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Proofpoint Identifies Top 10 Email Horror Stories of 2010

Oct 28, 2010
Sunnyvale, Calif. – October 28, 2010 – Email continues to be a major channel for data loss blunders in 2010, according to Proofpoint, Inc., the leading provider of SaaS email security, email archiving and data loss prevention solutions. Just in time for Halloween, Proofpoint has identified some of the most frightening email-related incidents in 2010 that were not only embarrassing to individuals and their companies, but in some cases cost hundreds of thousands of dollars.

In no particular order, Proofpoint highlights some of this year's mishaps below:

eDiscovery nightmare: Investment firm fined for not saving emails
Brokerage firm Piper Jaffray & Co. was fined $700,000 by FINRA for alleged "shoddy email practices." The law firm apparently failed to save over 4 million emails between 2002 and 2008. The firm attributed the failure to disclose "intermittent trouble with email retention and retrieval during the relevant period."

Rise of the zombies: Millions of PCs hijacked, Stuxnet botnet targets real-world infrastructure
Microsoft researchers revealed that millions of computers worldwide (more than 2 million of them in the US) had been compromised and made part of botnets in just the first 6 months of the year. In October, Microsoft issued its largest ever list of fixes for flaws in Windows, Internet Explorer and a range of other software. This included a security patch to plug a hole exploited by Stuxnet, the first-known worm designed to target real-world infrastructure such as power stations, water plants and industrial units.

Indecent exposure: Aussie banker (almost) gets fired for televised email blunder
No place is safe, not even your desk. A banker at Macquarie Private Wealth in Sydney opened not-safe-for-work photos of a model, unaware a colleague behind him was doing a live television interview about the Australian economy.

Creepy overshare: Security Breach at Shell Reveals Personal Employee Information
The situation is particularly difficult for the infamous oil corporation- the database of names and personal contact details of 170,000 employees had been e-mailed to several non-governmental organizations, including Greenpeace, Friends of Earth and Shell Guilty.

Giant worm attacks: 'Here You Have' marks return of old school threats
A mass-mailing worm masked as a PDF marked the return of an old spam tactic by spreading via infected computers and email address books. To make matters worse, it also had an Autorun feature that spread the worm via remote machines, mapped network drives, and removable media. Companies across North America were widely affected by the worm.

Style Weekly reporter gets the axe
A reporter at Style Weekly thought he was sending an email to his editor on Wednesday, in which he called a blind motivational speaker a "blind [expletive]." However, it turns out the reporter sent the note to the blind man's PR person. This is a good reminder to always check the to:, cc:, and bcc: fields… and don't put anything in email that you wouldn't want the whole world to see.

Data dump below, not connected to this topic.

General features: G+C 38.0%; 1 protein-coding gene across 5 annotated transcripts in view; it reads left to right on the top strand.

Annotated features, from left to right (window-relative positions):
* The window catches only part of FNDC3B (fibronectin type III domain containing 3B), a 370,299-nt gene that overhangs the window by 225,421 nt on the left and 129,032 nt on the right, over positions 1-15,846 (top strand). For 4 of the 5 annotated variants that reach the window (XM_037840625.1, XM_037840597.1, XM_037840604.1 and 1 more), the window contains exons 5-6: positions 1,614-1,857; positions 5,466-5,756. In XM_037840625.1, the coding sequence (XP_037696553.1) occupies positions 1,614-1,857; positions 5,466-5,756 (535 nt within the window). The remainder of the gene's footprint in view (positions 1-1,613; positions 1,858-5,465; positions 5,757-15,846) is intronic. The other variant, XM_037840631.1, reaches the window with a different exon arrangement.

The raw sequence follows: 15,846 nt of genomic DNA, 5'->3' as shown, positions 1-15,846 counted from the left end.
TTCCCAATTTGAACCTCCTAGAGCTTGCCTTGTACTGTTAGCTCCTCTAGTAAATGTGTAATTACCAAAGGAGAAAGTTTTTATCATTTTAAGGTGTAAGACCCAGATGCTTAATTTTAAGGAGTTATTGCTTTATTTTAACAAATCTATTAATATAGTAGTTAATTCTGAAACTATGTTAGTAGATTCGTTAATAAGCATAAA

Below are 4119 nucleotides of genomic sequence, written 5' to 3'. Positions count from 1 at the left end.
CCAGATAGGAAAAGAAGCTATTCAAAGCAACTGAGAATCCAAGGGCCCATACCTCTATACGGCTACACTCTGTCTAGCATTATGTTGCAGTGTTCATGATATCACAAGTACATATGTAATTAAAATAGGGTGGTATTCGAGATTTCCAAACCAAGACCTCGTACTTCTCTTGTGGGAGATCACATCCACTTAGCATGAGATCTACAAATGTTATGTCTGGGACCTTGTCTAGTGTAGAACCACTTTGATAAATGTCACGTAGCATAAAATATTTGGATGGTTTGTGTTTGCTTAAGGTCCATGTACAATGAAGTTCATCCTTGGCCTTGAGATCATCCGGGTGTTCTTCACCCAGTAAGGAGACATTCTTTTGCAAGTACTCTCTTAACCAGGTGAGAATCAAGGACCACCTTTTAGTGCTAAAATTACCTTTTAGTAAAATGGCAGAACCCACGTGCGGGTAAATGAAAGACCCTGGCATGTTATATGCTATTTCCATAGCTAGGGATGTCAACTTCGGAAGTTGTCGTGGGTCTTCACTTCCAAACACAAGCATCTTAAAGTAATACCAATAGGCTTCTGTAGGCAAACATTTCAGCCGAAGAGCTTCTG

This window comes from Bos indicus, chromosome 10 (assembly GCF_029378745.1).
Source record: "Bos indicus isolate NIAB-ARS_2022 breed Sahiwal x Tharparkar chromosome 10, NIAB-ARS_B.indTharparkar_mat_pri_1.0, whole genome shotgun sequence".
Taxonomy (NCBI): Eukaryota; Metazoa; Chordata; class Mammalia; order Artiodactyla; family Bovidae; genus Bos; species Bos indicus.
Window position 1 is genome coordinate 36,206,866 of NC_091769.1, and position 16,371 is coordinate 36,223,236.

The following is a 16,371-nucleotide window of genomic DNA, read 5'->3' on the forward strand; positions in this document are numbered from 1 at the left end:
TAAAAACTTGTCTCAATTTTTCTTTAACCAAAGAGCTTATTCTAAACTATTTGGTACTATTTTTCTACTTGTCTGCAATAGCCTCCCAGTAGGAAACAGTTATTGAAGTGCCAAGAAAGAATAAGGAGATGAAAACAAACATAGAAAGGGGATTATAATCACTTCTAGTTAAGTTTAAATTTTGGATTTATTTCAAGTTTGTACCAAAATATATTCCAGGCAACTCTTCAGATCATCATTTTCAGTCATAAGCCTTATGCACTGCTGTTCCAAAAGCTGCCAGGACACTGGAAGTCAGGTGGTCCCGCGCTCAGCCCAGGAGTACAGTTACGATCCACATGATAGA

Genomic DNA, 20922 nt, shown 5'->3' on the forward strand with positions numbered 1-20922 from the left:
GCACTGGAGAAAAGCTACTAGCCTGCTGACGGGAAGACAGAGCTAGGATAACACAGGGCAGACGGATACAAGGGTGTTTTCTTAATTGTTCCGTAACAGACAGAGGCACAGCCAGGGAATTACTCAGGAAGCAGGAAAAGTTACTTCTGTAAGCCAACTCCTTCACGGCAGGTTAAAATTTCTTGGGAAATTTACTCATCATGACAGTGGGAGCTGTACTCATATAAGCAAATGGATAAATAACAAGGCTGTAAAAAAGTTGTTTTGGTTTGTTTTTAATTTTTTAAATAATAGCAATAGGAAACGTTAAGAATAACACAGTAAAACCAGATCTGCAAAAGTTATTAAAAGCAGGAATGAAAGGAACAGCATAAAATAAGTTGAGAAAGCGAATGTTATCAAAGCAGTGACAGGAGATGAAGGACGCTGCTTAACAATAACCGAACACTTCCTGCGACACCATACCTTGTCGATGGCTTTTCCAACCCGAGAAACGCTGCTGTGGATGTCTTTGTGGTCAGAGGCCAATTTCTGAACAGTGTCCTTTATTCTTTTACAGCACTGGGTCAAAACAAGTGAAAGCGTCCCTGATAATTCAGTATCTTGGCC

Credit card chaos: Retailer's email confirmations expose private financial information
After a probe by PC Pro Magazine, it was discovered that UK retailer Argos was sending out the credit card numbers of their online customers in emails confirming purchases. What's worse, the emails also included a link that contains the recipient's name, address and credit card details, which could be stored in the browser's history unbeknownst to the customer.

You've been accepted… for a discounted laptop!
UCAS, the UK organization responsible for managing applications for higher education courses, sent a misleading email to students anxiously waiting for their A-level results, with the subject line, "you have been accepted." Unfortunately, it was not university they were accepted to, but rather a discounted HP laptop.

Silence of the spams: Producer almost loses tickets to the Oscars
In an overzealous moment, a film producer spammed Academy of Motion Picture Arts and Sciences members with a message that practically begged voting members to support his film over its Best Picture competition. Unfortunately, the Academy explicitly bans directly campaigning to voters, and the producer had to immediately send an apology email in order to attend the award ceremony.

Prime suspect: Data loss affects nearly one-third of enterprises, email the main culprit
Proofpoint's 2010 research on outbound email and data loss risks showed that enterprises continue to suffer from data loss at a shocking rate. The most common source of exposures of confidential or proprietary information remained email, with 35% of large companies investigating an email-based breach in the previous 12 months. Lost and stolen mobile devices and social media channels were also exposed as serious sources of risk.

To learn more about email security and how to minimize email risks, visit http://www.proofpoint.com.

About Proofpoint, Inc.
Proofpoint focuses on the art and science of cloud-based email security, eDiscovery and compliance solutions. Organizations around the world depend on Proofpoint's expertise, patented technologies and on-demand delivery system to protect against spam and viruses, safeguard privacy, encrypt sensitive information, and archive messages for easier management and discovery. Proofpoint's enterprise email solutions mitigate the challenges and amplify the benefits of enterprise messaging. Learn more at www.proofpoint.com.

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Proofpoint is a trademark or registered trademark of Proofpoint, Inc. in the US and other countries. All other trademarks contained herein are the property of their respective owners.

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